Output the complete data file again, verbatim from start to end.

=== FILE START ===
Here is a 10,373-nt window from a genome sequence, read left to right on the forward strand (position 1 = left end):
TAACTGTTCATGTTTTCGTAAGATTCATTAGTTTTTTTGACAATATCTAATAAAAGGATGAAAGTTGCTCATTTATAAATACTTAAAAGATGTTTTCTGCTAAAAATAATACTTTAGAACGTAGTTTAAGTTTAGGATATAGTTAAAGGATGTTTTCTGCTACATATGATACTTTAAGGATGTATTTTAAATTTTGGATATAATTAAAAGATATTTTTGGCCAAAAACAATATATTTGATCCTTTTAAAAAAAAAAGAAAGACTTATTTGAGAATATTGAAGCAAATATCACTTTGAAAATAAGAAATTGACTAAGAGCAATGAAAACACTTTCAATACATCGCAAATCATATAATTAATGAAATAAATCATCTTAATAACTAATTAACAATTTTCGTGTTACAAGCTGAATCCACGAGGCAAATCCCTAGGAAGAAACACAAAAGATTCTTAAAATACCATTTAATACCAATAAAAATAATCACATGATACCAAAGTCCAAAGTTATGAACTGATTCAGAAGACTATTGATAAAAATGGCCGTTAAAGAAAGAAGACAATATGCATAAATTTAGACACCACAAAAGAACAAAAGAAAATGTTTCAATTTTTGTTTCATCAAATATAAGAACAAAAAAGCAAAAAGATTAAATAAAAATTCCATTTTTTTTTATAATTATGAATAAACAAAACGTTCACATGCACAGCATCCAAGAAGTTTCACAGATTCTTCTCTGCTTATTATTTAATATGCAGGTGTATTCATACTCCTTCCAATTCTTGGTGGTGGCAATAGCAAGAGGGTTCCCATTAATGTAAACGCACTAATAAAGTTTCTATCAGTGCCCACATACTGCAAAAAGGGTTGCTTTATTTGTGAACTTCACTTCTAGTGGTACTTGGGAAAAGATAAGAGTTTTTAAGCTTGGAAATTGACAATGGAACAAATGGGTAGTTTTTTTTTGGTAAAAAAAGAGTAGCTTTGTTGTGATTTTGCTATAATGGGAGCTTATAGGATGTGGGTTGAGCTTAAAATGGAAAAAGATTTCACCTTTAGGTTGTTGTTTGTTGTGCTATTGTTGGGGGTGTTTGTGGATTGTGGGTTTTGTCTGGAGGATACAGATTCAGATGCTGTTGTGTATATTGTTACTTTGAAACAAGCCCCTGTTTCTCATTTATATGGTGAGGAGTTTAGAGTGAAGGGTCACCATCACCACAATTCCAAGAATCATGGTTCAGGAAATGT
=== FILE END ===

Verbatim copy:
Here is a 10,373-nt window from a genome sequence, read left to right on the forward strand (position 1 = left end):
TAACTGTTCATGTTTTCGTAAGATTCATTAGTTTTTTTGACAATATCTAATAAAAGGATGAAAGTTGCTCATTTATAAATACTTAAAAGATGTTTTCTGCTAAAAATAATACTTTAGAACGTAGTTTAAGTTTAGGATATAGTTAAAGGATGTTTTCTGCTACATATGATACTTTAAGGATGTATTTTAAATTTTGGATATAATTAAAAGATATTTTTGGCCAAAAACAATATATTTGATCCTTTTAAAAAAAAAAGAAAGACTTATTTGAGAATATTGAAGCAAATATCACTTTGAAAATAAGAAATTGACTAAGAGCAATGAAAACACTTTCAATACATCGCAAATCATATAATTAATGAAATAAATCATCTTAATAACTAATTAACAATTTTCGTGTTACAAGCTGAATCCACGAGGCAAATCCCTAGGAAGAAACACAAAAGATTCTTAAAATACCATTTAATACCAATAAAAATAATCACATGATACCAAAGTCCAAAGTTATGAACTGATTCAGAAGACTATTGATAAAAATGGCCGTTAAAGAAAGAAGACAATATGCATAAATTTAGACACCACAAAAGAACAAAAGAAAATGTTTCAATTTTTGTTTCATCAAATATAAGAACAAAAAAGCAAAAAGATTAAATAAAAATTCCATTTTTTTTTATAATTATGAATAAACAAAACGTTCACATGCACAGCATCCAAGAAGTTTCACAGATTCTTCTCTGCTTATTATTTAATATGCAGGTGTATTCATACTCCTTCCAATTCTTGGTGGTGGCAATAGCAAGAGGGTTCCCATTAATGTAAACGCACTAATAAAGTTTCTATCAGTGCCCACATACTGCAAAAAGGGTTGCTTTATTTGTGAACTTCACTTCTAGTGGTACTTGGGAAAAGATAAGAGTTTTTAAGCTTGGAAATTGACAATGGAACAAATGGGTAGTTTTTTTTTGGTAAAAAAAGAGTAGCTTTGTTGTGATTTTGCTATAATGGGAGCTTATAGGATGTGGGTTGAGCTTAAAATGGAAAAAGATTTCACCTTTAGGTTGTTGTTTGTTGTGCTATTGTTGGGGGTGTTTGTGGATTGTGGGTTTTGTCTGGAGGATACAGATTCAGATGCTGTTGTGTATATTGTTACTTTGAAACAAGCCCCTGTTTCTCATTTATATGGTGAGGAGTTTAGAGTGAAGGGTCACCATCACCACAATTCCAAGAATCATGGTTCAGGAAATGT